Nissan GT-R dares to

be different

Nissan GT-R, 2017, front, track
Nissan GT-R, 2017, rear, track
Nissan GT-R, 2017, front, action
Nissan GT-R, 2017, front, road
Nissan GT-R, 2017, front
Nissan GT-R, 2017, side
Nissan GT-R, 2017, rear
Nissan GT-R, 2017, interior
Nissan GT-R, 2017, engine
Nissan GT-R, 2017, exhaust
Nissan GT-R, 2017, gear lever
Nissan GT-R, 2017, badge

NISSAN might generally still be known for a competent band of family cars like the Qashqai and little Micra but to any true petrol head the flagship GT-R super sports car has always been something different taking on the might of rivals like Porsche and winning over customers to the marque.

It all came from the humble beginnings of the Skyline GT-R back in the Seventies and with progressive development over the years the current GT-R has now become something of an icon despite its hefty price tag.

Next year's model is just being released and it's without doubt the best ever and the ultimate sports car for drivers who want racing circuit-like performance but with a few home comforts on board to make it an easy day-to-day normal road performer.

Buyers of the GT-R though do so for its mechanical hardware and outright performance and not its name badge or anything else and with this latest incarnation it will leave them suitably impressed with the subtle changes and improvements the Nissan backroom have carried out.

For starters there's now 20bhp more from the 3.8-litre V6 twin turbocharged engine with 562bhp on tap capable of accelerating this car from 0 to 62mph in a claimed 2.7 seconds and having a circuit-only usable top speed of 196mph - all for a fiver under £80,000.

Nissan's GT-R brand manager Anthony Jones said that apart from the extra horsepower they've made the rev range wider, provided more torque, created an extra 20 per cent more airflow through the engine, slimmed down the rear pillars as part of better driver vision, revised the interior with better quality finish (Nappa leather) and simplified rotary dials on a better designed dashboard (the button count is down from 27 to 11).

In addition he adds there's a neater, slightly larger at eight inches touch screen with improved acoustics too so that the driver can enjoy a better sound of the engine when in full flow and the driver's shift paddles are now closer to the steering wheel for easier use.

Driving this latest version and two improved aspects over the previous model stand out - that harsh ride has done and out at motorway speeds the intrusive noise in the cabin has also disappeared.

As a driver what is vastly better this time around is the gearshift of the dual-clutch automatic transmission's six-speed gear ratios and along with a much lighter but still positive feel to the car's steering it's a far more civilised car for daily use.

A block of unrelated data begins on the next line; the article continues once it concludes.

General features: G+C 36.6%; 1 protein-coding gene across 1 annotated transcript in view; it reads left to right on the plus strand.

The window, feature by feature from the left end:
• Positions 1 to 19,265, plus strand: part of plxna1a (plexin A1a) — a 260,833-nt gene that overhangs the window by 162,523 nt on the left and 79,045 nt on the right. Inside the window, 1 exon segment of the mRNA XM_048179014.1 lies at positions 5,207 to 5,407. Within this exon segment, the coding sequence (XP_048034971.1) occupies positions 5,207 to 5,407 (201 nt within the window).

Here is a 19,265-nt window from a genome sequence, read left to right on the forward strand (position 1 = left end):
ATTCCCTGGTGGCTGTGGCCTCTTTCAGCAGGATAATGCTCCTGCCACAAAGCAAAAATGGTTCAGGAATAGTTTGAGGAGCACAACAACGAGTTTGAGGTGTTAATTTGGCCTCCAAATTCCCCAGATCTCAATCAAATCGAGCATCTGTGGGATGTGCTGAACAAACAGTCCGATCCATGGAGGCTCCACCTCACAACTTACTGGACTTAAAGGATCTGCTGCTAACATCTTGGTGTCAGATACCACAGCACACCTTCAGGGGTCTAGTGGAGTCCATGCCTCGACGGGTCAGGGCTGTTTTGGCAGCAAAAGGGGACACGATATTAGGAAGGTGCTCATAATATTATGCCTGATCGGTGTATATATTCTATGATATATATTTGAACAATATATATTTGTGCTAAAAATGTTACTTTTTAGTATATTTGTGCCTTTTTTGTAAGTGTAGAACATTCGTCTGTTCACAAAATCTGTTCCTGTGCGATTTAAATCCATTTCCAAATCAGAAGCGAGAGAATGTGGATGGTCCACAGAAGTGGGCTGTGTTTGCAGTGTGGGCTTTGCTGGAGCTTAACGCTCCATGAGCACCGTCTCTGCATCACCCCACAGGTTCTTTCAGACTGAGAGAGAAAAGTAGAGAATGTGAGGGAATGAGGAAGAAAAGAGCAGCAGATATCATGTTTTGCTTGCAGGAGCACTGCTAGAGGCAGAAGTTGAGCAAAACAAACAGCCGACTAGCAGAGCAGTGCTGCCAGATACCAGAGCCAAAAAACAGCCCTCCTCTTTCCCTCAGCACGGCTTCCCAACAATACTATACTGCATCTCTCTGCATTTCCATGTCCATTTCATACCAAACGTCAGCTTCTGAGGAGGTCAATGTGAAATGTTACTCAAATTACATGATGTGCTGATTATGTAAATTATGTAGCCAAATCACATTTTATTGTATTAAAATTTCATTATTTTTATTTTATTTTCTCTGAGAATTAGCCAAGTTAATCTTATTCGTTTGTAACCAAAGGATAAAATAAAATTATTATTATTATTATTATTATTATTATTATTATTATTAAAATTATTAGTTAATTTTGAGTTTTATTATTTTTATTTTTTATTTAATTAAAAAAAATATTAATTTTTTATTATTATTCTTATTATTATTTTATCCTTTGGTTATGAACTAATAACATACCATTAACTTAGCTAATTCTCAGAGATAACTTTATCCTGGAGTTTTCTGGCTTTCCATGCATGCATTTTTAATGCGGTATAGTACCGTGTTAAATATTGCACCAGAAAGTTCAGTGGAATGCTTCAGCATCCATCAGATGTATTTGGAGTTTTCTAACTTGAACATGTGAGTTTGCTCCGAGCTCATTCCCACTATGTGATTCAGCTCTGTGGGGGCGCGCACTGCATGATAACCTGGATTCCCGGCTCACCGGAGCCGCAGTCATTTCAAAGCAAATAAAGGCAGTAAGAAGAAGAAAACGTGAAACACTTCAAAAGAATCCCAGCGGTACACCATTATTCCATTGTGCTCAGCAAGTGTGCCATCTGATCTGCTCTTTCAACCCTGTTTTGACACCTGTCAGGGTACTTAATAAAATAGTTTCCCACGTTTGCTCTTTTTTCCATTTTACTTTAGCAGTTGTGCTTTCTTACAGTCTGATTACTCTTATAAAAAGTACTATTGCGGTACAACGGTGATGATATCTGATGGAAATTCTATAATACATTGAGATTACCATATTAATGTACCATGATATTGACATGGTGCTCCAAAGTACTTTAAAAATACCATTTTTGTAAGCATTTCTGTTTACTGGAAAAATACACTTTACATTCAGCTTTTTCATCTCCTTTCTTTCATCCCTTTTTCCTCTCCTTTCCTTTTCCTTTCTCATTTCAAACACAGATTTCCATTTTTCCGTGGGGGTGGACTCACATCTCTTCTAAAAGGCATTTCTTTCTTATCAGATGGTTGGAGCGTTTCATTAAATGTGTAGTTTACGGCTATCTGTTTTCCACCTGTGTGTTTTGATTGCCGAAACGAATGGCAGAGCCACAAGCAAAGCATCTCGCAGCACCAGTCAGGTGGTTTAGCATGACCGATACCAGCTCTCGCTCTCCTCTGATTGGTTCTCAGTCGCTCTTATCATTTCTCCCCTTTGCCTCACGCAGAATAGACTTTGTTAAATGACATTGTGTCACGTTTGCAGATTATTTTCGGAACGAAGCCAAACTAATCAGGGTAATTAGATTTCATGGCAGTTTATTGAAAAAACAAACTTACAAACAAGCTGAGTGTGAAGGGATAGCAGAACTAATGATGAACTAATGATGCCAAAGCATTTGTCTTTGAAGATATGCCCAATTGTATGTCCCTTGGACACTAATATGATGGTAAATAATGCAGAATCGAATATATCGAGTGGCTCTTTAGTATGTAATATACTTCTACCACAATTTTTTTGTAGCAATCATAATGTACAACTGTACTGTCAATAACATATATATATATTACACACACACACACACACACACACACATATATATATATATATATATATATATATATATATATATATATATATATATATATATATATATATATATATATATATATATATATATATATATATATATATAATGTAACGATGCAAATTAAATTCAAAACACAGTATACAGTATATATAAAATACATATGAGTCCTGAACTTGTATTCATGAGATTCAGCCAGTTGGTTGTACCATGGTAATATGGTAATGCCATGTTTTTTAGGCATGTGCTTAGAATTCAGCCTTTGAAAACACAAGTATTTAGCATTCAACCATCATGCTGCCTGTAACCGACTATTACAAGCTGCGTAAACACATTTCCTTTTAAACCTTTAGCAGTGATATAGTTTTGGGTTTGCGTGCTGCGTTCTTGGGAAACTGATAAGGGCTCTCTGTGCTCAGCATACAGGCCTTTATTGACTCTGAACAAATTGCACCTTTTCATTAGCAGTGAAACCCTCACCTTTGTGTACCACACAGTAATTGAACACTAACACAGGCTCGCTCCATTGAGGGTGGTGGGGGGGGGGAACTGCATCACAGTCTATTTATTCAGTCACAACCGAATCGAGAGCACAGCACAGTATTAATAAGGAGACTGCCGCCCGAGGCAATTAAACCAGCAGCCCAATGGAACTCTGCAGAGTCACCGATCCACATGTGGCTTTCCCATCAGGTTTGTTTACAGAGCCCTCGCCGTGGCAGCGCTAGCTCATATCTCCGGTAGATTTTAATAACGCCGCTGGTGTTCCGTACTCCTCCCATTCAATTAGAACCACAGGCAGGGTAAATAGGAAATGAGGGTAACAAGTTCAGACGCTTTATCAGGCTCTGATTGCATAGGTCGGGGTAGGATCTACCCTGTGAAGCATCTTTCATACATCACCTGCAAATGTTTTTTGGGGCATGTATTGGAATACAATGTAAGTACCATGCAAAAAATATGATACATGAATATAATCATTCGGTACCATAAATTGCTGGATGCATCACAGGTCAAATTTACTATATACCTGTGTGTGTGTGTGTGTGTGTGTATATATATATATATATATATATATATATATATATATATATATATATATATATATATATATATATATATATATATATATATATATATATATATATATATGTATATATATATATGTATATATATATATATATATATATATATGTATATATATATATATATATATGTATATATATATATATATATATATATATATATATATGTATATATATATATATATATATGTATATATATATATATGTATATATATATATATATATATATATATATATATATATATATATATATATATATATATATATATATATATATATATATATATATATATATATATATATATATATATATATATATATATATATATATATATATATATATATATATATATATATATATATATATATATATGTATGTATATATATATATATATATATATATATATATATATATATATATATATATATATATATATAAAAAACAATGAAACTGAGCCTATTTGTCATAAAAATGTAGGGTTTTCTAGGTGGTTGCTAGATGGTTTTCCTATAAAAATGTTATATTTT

Out on the motorway it's generally much quieter, even with more boost pressure, and push it hard say between 3,000rpm and the 7,000 rpm limiter and along with no defined turbo lack it's acceleration is quite electrifying.

There's again a choice of three dampers which are equally impressive depending on how the driver wants to drive and what road conditions underneath are like - even in comfort mode on ordinary A and B class roads it offers a nice supple and now softer ride.

Driven a bit more sportily, as most buyers will undoubtedly do so, then the car will respond accordingly with good acceleration when needed and it offers good, sharp turn-in and flat, fast cornering when available.

Needless to say the brakes are excellent and as one would expect easily do their job when needed without any dramas and it thankfully remains a sports car to be enjoyed, on or off the race circuit - a brief few laps of the Thruxton race circuit proved the former right too.

As for prices then as expected this latest GT-R is a bit more expensive - around a couple of grand on average - but apart from the enhanced performance and improved interior finishes the levels of standard equipment on board have also been increased.

The starting model called Pure comes in at £79,995 followed by the Recaro at £87,995 and the Prestige at £91,995 and for those truly petrol anoraks as we say who want to drive it on a race circuit there is a Track edition at £91,995 with an even more spectacular performing GT-R Nismo version coming soon.

Overall it's certainly a subtly improved GT-R which won't disappoint the real sports enthusiast whilst for other less so it's now an even more quieter, civilised but excitingly fun-to-drive super sports car.

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